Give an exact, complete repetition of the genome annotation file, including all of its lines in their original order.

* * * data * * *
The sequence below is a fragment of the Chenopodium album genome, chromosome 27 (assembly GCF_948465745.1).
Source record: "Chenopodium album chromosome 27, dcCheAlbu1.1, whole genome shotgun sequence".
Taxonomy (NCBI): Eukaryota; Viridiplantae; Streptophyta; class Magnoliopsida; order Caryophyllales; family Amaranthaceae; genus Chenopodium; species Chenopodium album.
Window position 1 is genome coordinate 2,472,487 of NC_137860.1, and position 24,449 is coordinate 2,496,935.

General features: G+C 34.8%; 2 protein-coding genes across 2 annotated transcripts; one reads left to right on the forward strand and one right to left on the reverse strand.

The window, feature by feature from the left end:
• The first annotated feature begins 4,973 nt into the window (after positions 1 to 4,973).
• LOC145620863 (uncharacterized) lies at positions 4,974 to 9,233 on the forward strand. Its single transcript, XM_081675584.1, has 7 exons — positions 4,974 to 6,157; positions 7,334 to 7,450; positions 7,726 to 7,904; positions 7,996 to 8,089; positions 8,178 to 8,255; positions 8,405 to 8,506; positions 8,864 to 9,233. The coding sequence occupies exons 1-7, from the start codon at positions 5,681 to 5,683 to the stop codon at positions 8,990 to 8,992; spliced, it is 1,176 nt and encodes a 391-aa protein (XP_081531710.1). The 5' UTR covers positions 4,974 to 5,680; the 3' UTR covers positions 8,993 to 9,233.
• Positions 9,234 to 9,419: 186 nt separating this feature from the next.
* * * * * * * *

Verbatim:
The sequence below is a fragment of the Chenopodium album genome, chromosome 27 (assembly GCF_948465745.1).
Source record: "Chenopodium album chromosome 27, dcCheAlbu1.1, whole genome shotgun sequence".
Taxonomy (NCBI): Eukaryota; Viridiplantae; Streptophyta; class Magnoliopsida; order Caryophyllales; family Amaranthaceae; genus Chenopodium; species Chenopodium album.
Window position 1 is genome coordinate 2,472,487 of NC_137860.1, and position 24,449 is coordinate 2,496,935.

General features: G+C 34.8%; 2 protein-coding genes across 2 annotated transcripts; one reads left to right on the forward strand and one right to left on the reverse strand.

The window, feature by feature from the left end:
• The first annotated feature begins 4,973 nt into the window (after positions 1 to 4,973).
• LOC145620863 (uncharacterized) lies at positions 4,974 to 9,233 on the forward strand. Its single transcript, XM_081675584.1, has 7 exons — positions 4,974 to 6,157; positions 7,334 to 7,450; positions 7,726 to 7,904; positions 7,996 to 8,089; positions 8,178 to 8,255; positions 8,405 to 8,506; positions 8,864 to 9,233. The coding sequence occupies exons 1-7, from the start codon at positions 5,681 to 5,683 to the stop codon at positions 8,990 to 8,992; spliced, it is 1,176 nt and encodes a 391-aa protein (XP_081531710.1). The 5' UTR covers positions 4,974 to 5,680; the 3' UTR covers positions 8,993 to 9,233.
• Positions 9,234 to 9,419: 186 nt separating this feature from the next.